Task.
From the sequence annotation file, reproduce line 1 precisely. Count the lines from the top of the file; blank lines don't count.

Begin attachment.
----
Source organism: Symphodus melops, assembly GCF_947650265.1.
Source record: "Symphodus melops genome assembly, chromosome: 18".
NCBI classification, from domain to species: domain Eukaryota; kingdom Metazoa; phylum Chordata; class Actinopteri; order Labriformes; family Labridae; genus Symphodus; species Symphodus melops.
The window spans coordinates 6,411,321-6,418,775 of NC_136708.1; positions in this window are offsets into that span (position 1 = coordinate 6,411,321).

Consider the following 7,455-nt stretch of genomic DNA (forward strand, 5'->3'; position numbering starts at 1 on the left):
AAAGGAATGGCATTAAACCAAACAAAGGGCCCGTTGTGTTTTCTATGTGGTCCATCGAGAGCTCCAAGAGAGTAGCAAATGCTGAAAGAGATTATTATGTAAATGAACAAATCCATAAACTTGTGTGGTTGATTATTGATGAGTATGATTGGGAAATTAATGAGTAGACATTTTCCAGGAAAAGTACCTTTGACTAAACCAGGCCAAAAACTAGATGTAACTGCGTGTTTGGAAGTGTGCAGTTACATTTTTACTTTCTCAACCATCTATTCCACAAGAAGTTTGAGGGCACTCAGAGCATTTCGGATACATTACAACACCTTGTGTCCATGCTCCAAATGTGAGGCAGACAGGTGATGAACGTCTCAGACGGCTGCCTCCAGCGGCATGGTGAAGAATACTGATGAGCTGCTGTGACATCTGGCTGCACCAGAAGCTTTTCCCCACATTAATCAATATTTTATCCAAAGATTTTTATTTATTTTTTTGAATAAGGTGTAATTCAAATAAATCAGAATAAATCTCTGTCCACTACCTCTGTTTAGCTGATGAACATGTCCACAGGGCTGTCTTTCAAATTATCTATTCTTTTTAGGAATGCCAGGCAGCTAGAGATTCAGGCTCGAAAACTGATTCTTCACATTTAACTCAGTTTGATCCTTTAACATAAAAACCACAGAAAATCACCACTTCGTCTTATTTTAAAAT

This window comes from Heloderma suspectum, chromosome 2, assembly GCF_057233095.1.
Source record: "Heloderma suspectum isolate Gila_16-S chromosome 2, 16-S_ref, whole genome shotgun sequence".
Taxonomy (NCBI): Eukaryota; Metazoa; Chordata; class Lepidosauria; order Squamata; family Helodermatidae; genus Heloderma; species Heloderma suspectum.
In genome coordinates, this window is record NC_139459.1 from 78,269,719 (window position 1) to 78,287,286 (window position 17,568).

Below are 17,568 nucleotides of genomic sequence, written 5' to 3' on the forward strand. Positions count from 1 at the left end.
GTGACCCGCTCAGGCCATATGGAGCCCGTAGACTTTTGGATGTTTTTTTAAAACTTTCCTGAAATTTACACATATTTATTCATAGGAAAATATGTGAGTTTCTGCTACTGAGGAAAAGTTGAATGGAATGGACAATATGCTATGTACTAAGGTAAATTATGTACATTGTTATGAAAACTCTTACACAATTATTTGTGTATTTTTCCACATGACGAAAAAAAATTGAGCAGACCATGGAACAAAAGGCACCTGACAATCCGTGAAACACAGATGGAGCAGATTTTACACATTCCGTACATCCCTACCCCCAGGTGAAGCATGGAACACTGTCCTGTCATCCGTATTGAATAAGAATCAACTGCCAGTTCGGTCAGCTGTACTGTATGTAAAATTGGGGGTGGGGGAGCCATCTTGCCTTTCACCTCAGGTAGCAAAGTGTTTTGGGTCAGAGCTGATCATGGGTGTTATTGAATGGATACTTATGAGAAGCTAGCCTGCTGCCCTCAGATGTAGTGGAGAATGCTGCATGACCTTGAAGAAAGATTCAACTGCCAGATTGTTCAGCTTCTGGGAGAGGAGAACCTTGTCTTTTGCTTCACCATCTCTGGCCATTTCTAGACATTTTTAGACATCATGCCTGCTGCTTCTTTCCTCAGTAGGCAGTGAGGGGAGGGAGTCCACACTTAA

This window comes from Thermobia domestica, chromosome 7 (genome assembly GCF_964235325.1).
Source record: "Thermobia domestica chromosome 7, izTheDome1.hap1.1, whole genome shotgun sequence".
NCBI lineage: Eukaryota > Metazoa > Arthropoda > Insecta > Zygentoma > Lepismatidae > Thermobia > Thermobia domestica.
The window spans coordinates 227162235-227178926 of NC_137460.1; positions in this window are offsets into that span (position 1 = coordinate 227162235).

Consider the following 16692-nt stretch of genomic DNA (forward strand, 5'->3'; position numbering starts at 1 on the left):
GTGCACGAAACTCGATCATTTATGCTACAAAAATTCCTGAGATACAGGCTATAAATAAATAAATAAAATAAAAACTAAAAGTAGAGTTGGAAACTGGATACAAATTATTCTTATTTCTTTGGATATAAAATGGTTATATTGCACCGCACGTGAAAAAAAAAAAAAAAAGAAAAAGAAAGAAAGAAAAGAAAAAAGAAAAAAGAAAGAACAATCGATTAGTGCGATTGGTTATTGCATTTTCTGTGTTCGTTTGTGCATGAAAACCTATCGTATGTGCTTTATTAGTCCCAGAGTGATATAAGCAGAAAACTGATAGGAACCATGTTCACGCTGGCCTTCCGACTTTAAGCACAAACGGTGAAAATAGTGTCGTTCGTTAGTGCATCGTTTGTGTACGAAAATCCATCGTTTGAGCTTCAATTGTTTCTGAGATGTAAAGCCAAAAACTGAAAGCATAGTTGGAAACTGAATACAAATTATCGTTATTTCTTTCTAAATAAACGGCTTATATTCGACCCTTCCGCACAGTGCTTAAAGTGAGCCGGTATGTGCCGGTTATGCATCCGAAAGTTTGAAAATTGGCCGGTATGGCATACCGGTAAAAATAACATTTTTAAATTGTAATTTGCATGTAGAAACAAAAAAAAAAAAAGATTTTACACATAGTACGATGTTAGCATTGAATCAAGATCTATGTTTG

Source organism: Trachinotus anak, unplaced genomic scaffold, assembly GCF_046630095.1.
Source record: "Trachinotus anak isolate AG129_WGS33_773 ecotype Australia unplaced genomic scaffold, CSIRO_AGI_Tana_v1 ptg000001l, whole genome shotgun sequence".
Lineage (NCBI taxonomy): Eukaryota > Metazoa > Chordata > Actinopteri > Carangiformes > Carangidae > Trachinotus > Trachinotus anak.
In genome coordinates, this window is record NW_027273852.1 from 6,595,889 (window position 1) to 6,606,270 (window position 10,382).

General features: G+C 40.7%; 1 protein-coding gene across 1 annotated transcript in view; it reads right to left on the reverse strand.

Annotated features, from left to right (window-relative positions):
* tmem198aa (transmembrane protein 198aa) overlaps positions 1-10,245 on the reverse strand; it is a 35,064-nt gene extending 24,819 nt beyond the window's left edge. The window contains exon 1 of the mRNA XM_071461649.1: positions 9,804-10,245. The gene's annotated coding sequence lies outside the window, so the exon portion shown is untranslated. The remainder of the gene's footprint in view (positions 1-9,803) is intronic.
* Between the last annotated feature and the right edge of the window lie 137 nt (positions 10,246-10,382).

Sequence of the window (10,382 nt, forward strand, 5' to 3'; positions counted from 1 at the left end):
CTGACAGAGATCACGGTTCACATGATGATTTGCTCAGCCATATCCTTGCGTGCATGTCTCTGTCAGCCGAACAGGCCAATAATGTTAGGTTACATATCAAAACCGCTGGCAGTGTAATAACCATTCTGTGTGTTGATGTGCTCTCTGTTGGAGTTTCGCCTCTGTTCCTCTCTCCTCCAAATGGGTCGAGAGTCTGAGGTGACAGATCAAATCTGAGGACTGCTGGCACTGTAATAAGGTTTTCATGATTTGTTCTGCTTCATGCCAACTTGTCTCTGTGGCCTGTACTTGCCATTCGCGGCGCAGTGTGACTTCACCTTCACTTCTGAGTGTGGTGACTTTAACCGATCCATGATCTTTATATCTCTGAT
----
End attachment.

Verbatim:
Source organism: Symphodus melops, assembly GCF_947650265.1.